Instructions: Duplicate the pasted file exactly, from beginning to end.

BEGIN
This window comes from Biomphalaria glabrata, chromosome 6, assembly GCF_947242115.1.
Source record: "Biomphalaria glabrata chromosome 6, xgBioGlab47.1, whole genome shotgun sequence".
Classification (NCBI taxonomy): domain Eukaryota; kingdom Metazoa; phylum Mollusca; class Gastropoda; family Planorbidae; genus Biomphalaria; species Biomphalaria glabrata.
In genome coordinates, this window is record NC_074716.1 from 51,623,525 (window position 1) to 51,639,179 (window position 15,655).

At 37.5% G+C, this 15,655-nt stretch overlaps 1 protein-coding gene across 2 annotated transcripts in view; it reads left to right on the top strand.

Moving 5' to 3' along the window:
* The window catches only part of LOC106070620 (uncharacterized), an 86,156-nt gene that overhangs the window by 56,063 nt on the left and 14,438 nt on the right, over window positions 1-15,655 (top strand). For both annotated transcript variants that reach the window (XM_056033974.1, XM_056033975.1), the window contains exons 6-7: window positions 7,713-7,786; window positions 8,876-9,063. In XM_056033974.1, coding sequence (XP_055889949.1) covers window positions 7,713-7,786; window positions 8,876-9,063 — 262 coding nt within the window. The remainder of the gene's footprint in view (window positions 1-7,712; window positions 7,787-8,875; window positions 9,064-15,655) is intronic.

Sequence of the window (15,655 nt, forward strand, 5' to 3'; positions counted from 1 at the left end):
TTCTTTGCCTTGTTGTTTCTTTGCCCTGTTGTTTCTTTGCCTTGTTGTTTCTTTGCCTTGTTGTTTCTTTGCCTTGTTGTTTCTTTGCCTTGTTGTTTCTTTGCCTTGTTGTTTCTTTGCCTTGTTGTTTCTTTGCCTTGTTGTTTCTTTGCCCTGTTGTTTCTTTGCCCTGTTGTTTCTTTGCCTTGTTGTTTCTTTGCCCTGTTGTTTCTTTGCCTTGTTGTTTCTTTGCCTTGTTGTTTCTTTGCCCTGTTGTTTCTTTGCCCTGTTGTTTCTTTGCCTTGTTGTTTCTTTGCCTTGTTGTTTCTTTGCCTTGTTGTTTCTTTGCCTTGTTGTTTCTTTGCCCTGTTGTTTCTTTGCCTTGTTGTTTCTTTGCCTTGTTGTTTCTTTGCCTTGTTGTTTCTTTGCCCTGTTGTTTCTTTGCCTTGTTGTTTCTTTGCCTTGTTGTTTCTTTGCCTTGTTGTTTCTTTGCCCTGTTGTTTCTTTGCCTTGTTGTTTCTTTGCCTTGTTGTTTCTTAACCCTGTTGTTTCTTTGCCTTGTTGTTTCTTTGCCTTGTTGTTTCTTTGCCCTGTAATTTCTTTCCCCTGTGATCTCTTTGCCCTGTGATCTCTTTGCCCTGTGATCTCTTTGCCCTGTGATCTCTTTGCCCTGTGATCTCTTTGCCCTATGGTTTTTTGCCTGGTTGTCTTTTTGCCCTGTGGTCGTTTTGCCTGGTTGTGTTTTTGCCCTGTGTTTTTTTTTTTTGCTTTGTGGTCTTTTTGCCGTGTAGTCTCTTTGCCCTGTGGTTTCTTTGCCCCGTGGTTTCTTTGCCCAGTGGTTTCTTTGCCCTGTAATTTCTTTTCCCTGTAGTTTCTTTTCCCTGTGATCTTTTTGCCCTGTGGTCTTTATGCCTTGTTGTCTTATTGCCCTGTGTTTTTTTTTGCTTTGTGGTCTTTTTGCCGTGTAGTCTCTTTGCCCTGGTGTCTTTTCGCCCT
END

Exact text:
This window comes from Biomphalaria glabrata, chromosome 6, assembly GCF_947242115.1.
Source record: "Biomphalaria glabrata chromosome 6, xgBioGlab47.1, whole genome shotgun sequence".
Classification (NCBI taxonomy): domain Eukaryota; kingdom Metazoa; phylum Mollusca; class Gastropoda; family Planorbidae; genus Biomphalaria; species Biomphalaria glabrata.
In genome coordinates, this window is record NC_074716.1 from 51,623,525 (window position 1) to 51,639,179 (window position 15,655).

At 37.5% G+C, this 15,655-nt stretch overlaps 1 protein-coding gene across 2 annotated transcripts in view; it reads left to right on the top strand.

Moving 5' to 3' along the window:
* The window catches only part of LOC106070620 (uncharacterized), an 86,156-nt gene that overhangs the window by 56,063 nt on the left and 14,438 nt on the right, over window positions 1-15,655 (top strand). For both annotated transcript variants that reach the window (XM_056033974.1, XM_056033975.1), the window contains exons 6-7: window positions 7,713-7,786; window positions 8,876-9,063. In XM_056033974.1, coding sequence (XP_055889949.1) covers window positions 7,713-7,786; window positions 8,876-9,063 — 262 coding nt within the window. The remainder of the gene's footprint in view (window positions 1-7,712; window positions 7,787-8,875; window positions 9,064-15,655) is intronic.

Sequence of the window (15,655 nt, forward strand, 5' to 3'; positions counted from 1 at the left end):
TTCTTTGCCTTGTTGTTTCTTTGCCCTGTTGTTTCTTTGCCTTGTTGTTTCTTTGCCTTGTTGTTTCTTTGCCTTGTTGTTTCTTTGCCTTGTTGTTTCTTTGCCTTGTTGTTTCTTTGCCTTGTTGTTTCTTTGCCTTGTTGTTTCTTTGCCCTGTTGTTTCTTTGCCCTGTTGTTTCTTTGCCTTGTTGTTTCTTTGCCCTGTTGTTTCTTTGCCTTGTTGTTTCTTTGCCTTGTTGTTTCTTTGCCCTGTTGTTTCTTTGCCCTGTTGTTTCTTTGCCTTGTTGTTTCTTTGCCTTGTTGTTTCTTTGCCTTGTTGTTTCTTTGCCTTGTTGTTTCTTTGCCCTGTTGTTTCTTTGCCTTGTTGTTTCTTTGCCTTGTTGTTTCTTTGCCTTGTTGTTTCTTTGCCCTGTTGTTTCTTTGCCTTGTTGTTTCTTTGCCTTGTTGTTTCTTTGCCTTGTTGTTTCTTTGCCCTGTTGTTTCTTTGCCTTGTTGTTTCTTTGCCTTGTTGTTTCTTAACCCTGTTGTTTCTTTGCCTTGTTGTTTCTTTGCCTTGTTGTTTCTTTGCCCTGTAATTTCTTTCCCCTGTGATCTCTTTGCCCTGTGATCTCTTTGCCCTGTGATCTCTTTGCCCTGTGATCTCTTTGCCCTGTGATCTCTTTGCCCTATGGTTTTTTGCCTGGTTGTCTTTTTGCCCTGTGGTCGTTTTGCCTGGTTGTGTTTTTGCCCTGTGTTTTTTTTTTTTGCTTTGTGGTCTTTTTGCCGTGTAGTCTCTTTGCCCTGTGGTTTCTTTGCCCCGTGGTTTCTTTGCCCAGTGGTTTCTTTGCCCTGTAATTTCTTTTCCCTGTAGTTTCTTTTCCCTGTGATCTTTTTGCCCTGTGGTCTTTATGCCTTGTTGTCTTATTGCCCTGTGTTTTTTTTTGCTTTGTGGTCTTTTTGCCGTGTAGTCTCTTTGCCCTGGTGTCTTTTCGCCCT